Wednesday, December 28, 2011

A Gifted ROYAL Quiet De Luxe

I love typewriters!  And, like many aficionados of these fine machines, my tastes have become more refined.  Sometimes I enjoy aesthetics more than function, but the latter has become more important to me over time.  That and unique typefaces.

With that in mind, I posed a rhetorical question to my brother the recovering newspaper journalist turned teacher (paraphrased):
Me:  Would you be interested in a portable typewriter?
Answer:  Maybe.
Me:  That's as good as "yes" to me.  So, would you prefer something classic with glass keys, or something more modern that might be a tad easier and have a few more functions?
Answer:  You know, I would really like something that Hemingway might have used to write columns in the field.

Ding! Ding! Ding!  We have a winner!

As it turns out, I have two machines that Hemingway might have preferred.  The first, a Corona 3, is still a little glitchy and takes an uncommon ribbon (my brother is unlikely to transfer new ribbons on to existing spools).  The second is a 1947 Quiet De Luxe.  I love the typeface on this one and it is very easy to get along with.  But with multiple odd typefaces to choose from and the Torpedo 18 being my favorite overall machine, this poor QDL spent all of its time in a case.

So out came the QDL for a final cleaning and wrapping up with a bow for Christmas.  Thanks to MagicMargin for posting tips on cleaning wrinkle finish.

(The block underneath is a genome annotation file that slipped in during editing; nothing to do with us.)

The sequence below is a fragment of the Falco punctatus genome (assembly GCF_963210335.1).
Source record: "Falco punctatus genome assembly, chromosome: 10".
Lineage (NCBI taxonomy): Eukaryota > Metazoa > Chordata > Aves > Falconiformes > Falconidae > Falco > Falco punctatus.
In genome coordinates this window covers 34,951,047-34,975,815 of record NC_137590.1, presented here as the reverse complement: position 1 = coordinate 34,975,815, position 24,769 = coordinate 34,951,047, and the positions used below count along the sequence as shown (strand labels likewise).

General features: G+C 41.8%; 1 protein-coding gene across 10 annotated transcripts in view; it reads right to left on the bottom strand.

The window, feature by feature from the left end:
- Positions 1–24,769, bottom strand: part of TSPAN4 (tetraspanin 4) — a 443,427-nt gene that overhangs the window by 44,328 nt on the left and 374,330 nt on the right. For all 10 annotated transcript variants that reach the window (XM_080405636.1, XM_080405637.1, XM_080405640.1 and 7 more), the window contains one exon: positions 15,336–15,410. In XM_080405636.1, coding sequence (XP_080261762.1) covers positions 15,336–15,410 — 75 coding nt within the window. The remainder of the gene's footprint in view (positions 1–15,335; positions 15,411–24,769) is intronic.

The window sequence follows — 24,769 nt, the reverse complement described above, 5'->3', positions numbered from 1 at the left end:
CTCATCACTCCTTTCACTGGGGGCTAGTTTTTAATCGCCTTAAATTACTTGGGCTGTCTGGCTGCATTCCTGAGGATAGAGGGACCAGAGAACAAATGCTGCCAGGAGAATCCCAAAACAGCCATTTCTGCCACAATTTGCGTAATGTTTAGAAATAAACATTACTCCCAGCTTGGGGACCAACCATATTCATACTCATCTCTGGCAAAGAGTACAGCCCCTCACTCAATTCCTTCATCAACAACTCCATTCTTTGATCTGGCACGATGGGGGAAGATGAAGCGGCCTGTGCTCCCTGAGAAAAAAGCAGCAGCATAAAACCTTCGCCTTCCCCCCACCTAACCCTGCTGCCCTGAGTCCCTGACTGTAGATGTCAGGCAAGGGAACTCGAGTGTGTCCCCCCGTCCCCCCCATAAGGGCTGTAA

The technique worked great on the QDL.  It looked pretty good to start with, but the cleaning pulled off a lot of embedded skin oil and dust.  I cheated a bit with the case.  Even after washing it still looked pretty dull.  I wiped it down with just the slightest bit of penetrating lube and it looks fabulous!

Oh, credit where credit is due to the Classic Typewriter Page for resources on writers and their typewriters:

I was surprised at what a difference proper cleaning makes.  I had already lubed the mechanical bits earlier this year, but it really didn't need much more than that and a new ribbon to work like new.

Such pretty keys - and forever safe from key choppers!

I am helping my Dad resurrect a 50s square QDL.  It received lube service and 25% cotton paper for Christmas.  I am unhappy to report that my local Office Max no longer appears to carry standard large ribbon spool replacements.  There are tiny spools hiding inside the box on the peg where these normally were found.
The bow deserves its own photo.  It is vintage from a collection of ribbons and bows my step-mother had kept from her days of running a clothing store.  So sparkly!

How's this for subtle wrapping?  We hid it inside a bag until time for the official gift distribution.
I am happy this machine has a good home and will be used on a regular basis.   My brother plans to keep it in his office and have students do occasional laps with it just so they can see how old school journalists kept it real.

My girls liked the QDL and its typeface, but understood the need to have machines in use.  Besides, Claire got an Olympia Socialite for Christmas.  But that machine, and her sister's Olympia SF, are a topic for a later blog entry.